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This video is sponsored by Skillshare. Use the link in the description to watch my class
and thousands of others with a free two-month trial.
Visiting Japan feels a bit like taking a trip to the future.
Robots serve and deliver your food,
Vending machines sell everything from umbrellas to puppies,
Bullet trains whisk you around the island at 320 kilometers an hour,
and its median age of 47.3, the second-highest in the world, warns of the global aging soon
to come.
There's one way, however, where Japan is stuck in the past.
Walking around Tokyo, or Osaka, or Kobe, you might notice something odd: a strangely high
number of music stores.
Compared to the U.S., Japan has 40% as many people but nearly double the number of music
shops.
As a whole, the Japanese music market is the second biggest in the world but unlike almost
any other.
In most parts of the world, streaming has replaced physical sales.
In 2015, for example, 66% of U.S. music sales were digital.
In Japan, it's nearly the opposite.
75% of sales were physical, and only 18% were digital.
This is due, in part, to the country's stringent copyright laws, licensing restrictions, and
rental culture.
But there's another reason CDs are still loved in countries like Japan and South Korea:
K-Pop.
Korean pop groups have offset losses from piracy with glossy, premium, collectible CDs,
usually sold to fans who will never play them.
Instead, CDs are sold as merch - often with different covers to encourage buying several,
and sometimes act as lottery tickets for a chance to meet your favorite singer.
What's so interesting about K-Pop, as a business, is that almost everything, from
the very beginning, is manufactured as a consumer product.
Artists aren't found but created - sculpted for maximum reach, over many years, in a factory
system.
And their international success is no accident.
K-Pop is a deliberate, government-funded project aimed at growing South Korea's global power.
Making it, in the process, highly political.
The 1988 Summer Olympics was a turning point for South Korea.
Like Japan's 1964 and China's 2008 games, it was a rare, historic opportunity to change
the country's image abroad.
Harsh censorship laws and restrictive TV network monopolies soon opened up, giving way to a
new generation of artists.
4 years later, in 1992, the Korean government's Culture and Tourism Institute began looking
for new, overseas markets.
But rather than waiting for demand, Korean entertainment hooked foreign viewers and created
it.
The institute translated a popular drama called “What is love” into Cantonese, which it
sent to the Korean consulate in Hong Kong, where it was offered free to a local TV station.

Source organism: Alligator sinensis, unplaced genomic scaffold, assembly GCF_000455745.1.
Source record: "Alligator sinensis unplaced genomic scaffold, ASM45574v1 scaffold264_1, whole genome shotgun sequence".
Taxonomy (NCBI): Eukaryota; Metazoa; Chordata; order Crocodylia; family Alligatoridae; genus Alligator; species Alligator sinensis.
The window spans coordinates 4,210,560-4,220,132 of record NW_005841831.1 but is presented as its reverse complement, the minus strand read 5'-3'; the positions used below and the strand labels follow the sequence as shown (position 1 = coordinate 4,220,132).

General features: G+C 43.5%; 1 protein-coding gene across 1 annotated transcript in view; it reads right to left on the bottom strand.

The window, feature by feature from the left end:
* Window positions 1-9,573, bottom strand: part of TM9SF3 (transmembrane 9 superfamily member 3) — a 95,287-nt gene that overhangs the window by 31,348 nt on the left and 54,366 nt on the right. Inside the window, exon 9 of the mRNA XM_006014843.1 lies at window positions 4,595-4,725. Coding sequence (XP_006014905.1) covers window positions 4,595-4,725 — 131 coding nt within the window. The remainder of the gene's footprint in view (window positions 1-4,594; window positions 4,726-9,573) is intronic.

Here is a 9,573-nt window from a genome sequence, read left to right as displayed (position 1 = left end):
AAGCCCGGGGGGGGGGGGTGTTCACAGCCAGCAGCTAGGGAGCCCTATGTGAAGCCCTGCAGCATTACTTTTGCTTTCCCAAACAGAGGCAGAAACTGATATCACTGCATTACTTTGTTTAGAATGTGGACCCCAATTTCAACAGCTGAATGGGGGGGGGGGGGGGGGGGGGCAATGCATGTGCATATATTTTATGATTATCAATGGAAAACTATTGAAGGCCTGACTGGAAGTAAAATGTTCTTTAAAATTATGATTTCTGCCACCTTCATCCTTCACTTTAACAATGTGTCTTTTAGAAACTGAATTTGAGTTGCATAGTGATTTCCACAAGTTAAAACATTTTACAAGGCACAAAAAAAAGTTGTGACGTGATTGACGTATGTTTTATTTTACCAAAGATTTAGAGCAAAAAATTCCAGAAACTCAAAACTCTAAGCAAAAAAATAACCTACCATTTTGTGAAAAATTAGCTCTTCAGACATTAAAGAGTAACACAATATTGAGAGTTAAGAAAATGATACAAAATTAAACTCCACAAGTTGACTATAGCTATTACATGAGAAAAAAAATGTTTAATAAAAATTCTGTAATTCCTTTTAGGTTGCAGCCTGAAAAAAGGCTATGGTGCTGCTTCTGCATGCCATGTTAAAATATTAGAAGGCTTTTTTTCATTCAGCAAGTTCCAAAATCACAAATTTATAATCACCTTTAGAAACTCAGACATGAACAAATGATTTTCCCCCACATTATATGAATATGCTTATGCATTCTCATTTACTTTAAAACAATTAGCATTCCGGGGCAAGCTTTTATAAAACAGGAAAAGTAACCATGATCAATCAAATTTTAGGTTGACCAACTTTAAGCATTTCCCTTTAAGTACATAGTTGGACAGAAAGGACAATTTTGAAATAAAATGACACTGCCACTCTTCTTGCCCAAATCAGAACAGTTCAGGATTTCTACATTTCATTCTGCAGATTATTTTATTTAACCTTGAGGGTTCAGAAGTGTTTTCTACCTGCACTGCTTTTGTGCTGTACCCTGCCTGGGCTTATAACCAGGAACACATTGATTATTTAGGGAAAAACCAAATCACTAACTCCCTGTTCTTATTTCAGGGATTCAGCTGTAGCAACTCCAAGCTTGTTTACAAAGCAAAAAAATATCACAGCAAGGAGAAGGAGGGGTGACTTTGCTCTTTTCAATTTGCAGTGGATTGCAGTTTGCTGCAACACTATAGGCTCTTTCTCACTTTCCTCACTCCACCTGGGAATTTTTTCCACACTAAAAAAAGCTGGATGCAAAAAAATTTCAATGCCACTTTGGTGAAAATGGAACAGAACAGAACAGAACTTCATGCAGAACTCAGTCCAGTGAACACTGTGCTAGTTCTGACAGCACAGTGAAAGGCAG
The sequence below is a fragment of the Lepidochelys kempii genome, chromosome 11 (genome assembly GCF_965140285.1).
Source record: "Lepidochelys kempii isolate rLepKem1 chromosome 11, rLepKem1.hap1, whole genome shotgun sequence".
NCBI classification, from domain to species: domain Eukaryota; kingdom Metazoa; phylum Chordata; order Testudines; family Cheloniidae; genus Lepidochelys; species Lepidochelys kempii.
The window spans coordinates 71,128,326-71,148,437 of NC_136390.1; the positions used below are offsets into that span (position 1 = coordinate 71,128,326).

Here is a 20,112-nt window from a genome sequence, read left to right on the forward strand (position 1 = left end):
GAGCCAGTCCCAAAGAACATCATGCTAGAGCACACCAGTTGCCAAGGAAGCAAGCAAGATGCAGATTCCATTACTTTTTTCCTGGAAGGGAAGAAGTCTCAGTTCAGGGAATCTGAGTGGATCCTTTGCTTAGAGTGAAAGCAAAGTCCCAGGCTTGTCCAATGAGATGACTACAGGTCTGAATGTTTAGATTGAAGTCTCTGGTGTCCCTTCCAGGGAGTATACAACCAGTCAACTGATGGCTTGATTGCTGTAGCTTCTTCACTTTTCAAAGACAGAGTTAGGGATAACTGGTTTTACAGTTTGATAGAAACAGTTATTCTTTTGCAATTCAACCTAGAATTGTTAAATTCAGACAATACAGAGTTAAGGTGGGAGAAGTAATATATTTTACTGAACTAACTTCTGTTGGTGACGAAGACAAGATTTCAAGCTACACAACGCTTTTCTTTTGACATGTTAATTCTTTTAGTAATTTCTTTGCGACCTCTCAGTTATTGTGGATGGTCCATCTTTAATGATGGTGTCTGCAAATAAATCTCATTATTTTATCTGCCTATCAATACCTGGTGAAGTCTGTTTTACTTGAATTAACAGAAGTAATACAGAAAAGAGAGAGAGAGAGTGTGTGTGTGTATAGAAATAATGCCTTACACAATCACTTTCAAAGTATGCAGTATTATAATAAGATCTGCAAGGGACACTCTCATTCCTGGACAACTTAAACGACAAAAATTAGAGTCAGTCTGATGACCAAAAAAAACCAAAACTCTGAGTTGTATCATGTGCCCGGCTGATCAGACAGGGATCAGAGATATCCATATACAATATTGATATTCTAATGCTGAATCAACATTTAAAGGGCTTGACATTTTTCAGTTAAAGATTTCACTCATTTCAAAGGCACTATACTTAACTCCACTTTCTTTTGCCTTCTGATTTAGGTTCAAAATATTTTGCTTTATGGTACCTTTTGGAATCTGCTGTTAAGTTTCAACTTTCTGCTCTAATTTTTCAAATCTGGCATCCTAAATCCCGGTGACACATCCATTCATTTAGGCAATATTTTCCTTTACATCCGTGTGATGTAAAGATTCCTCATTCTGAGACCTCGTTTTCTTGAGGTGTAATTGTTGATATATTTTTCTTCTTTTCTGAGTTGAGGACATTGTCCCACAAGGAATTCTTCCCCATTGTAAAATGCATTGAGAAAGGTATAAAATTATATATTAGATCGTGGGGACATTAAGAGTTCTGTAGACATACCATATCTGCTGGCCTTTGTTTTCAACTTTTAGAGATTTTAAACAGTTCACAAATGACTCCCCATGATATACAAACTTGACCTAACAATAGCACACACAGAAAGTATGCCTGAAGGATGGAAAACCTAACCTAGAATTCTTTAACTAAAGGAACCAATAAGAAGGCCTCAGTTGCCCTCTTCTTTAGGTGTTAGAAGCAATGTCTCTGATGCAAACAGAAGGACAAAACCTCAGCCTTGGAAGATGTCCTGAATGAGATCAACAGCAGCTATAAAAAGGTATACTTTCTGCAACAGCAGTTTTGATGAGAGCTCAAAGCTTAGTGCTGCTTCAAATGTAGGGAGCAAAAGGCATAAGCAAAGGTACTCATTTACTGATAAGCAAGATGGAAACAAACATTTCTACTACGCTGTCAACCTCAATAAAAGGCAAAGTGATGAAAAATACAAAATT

Soon, Hong Kong and its neighbor Guangzhou, were asking for more.
Not long after that, demand spread to Taiwan, Vietnam, Japan, and further into mainland
China, which established diplomatic relations with South Korea that same year.
The media called this mass cultural dispersion “Hallyu”, or “the Korean Wave”.
The next turning point came after the 1997 Asian Financial Crisis, when manufacturing
industries across South and Southeast Asia saw huge losses.
In response, President Kim Dae-Jung turned to the entertainment sector, hiring a PR firm
to launch a new national image.
The cultural budget increased 600%, and a new Ministry of Culture was formed, including
an entire K-Pop department.
The second Korean Wave came in 2012 with the explosive viral hit “Gangnam Style”.
Overnight, the whole world became curious about Korean music, dramas, fashion, and language.
And while it wasn't truly representative of K-Pop as a genre, it was useful for one
big thing: proving a song didn't need to be written in English to succeed in the West,
later confirmed by hits like “Despacito”.
No one could've predicted the success of Gangnam Style, but the rise of Korean entertainment,
in some form, was inevitable. Engineered-for, in fact, by the K-Pop Formula.
The difference between it and other genres is that K-Pop is reverse-engineered based
on consumer preferences.
Where most musicians start off practicing in their parents' garages, driven only by
a passion for the art and eventually get discovered by a record label, K-Pop groups usually begin,
rise, and change directions from a conference room.
There are four big labels: YG, SM, JYP, and Big Hit Entertainment.
Although, again, the word “label” is slightly deceiving - these companies aren't so much
agents as product designers - they create and shape every aspect of their groups.
First, they begin with recruitment.
Because K-Pop singers are as much public idols as musicians, the composition of personalities
is very important.
Companies look for a set of distinct yet cohesive personalities so as to appeal to as large
a fan base as possible, while not generating unnecessary internal conflict.
Some labels turn recruitment into a reality-TV competition - ideal for creating fan loyalty
and dramatizing personalities.
In 2012, 4% of the entire South Korean population tried-out for Superstar K, its most popular
singing competition.